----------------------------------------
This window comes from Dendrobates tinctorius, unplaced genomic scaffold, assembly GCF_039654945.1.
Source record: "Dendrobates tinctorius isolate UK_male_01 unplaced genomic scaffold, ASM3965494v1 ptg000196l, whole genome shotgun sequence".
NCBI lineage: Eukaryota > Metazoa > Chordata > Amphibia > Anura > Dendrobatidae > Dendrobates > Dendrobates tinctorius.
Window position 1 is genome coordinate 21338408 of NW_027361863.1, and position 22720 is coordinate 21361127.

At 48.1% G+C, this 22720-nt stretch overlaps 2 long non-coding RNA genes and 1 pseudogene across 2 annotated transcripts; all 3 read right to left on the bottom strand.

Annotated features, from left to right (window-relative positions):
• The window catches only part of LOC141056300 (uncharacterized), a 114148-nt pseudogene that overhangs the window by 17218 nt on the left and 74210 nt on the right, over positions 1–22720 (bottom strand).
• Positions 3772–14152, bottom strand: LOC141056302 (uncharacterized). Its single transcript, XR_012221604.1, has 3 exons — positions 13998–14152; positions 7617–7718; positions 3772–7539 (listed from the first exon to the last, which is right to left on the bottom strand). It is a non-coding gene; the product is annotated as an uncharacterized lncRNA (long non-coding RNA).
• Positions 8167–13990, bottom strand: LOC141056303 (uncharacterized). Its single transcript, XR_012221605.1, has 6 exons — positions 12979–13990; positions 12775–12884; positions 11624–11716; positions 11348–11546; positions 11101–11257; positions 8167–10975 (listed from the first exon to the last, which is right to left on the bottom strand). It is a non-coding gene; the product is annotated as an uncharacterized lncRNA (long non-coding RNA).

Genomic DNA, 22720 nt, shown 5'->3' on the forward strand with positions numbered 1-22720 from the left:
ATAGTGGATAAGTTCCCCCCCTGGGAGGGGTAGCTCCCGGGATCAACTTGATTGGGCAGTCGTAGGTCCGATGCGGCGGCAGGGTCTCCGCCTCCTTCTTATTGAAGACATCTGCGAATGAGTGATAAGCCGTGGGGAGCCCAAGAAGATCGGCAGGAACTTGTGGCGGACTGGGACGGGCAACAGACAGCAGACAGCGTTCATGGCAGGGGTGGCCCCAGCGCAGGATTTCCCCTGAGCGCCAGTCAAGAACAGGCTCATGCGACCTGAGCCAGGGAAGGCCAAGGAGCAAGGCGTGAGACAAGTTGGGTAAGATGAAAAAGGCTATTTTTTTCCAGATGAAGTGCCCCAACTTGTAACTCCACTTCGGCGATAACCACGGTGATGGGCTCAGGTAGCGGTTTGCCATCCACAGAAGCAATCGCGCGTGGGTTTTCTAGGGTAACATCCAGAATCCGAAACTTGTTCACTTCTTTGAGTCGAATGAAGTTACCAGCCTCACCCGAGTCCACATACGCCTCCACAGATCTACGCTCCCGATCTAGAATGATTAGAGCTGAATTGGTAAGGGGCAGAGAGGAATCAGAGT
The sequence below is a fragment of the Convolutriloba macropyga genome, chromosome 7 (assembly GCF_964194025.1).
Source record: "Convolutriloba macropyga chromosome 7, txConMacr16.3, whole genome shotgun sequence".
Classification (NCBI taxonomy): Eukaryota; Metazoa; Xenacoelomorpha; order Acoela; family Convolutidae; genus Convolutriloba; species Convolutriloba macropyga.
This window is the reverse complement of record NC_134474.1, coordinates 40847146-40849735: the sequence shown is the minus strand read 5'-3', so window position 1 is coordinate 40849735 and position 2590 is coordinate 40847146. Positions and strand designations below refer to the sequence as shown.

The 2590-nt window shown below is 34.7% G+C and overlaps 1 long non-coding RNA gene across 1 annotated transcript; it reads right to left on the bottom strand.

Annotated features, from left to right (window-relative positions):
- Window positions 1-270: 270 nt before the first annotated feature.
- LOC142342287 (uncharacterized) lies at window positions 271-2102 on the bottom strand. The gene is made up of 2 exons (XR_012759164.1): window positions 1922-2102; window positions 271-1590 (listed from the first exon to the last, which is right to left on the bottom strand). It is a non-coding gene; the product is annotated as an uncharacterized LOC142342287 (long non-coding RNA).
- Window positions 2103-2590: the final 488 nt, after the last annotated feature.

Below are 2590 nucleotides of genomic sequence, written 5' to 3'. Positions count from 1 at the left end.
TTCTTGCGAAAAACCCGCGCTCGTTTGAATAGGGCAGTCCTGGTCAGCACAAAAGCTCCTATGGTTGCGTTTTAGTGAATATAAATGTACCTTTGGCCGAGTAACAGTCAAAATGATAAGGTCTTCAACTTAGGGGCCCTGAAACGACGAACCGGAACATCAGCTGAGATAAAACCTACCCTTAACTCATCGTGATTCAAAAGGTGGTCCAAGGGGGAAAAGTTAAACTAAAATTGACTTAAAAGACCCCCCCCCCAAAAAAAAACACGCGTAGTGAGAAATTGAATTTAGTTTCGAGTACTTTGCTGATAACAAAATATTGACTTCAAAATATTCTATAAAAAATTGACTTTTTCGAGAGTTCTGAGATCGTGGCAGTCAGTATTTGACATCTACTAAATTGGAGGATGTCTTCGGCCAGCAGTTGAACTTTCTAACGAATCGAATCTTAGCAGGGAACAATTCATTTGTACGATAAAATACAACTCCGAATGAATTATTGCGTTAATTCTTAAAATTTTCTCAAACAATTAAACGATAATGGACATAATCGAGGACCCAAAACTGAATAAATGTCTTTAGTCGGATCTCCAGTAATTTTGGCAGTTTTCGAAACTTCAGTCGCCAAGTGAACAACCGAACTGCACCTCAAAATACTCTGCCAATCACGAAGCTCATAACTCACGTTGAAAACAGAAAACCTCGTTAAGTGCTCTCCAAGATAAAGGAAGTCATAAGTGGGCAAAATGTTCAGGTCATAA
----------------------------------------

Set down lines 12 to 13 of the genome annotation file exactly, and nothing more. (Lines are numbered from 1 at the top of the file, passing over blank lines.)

The sequence below is a fragment of the Convolutriloba macropyga genome, chromosome 7 (assembly GCF_964194025.1).
Source record: "Convolutriloba macropyga chromosome 7, txConMacr16.3, whole genome shotgun sequence".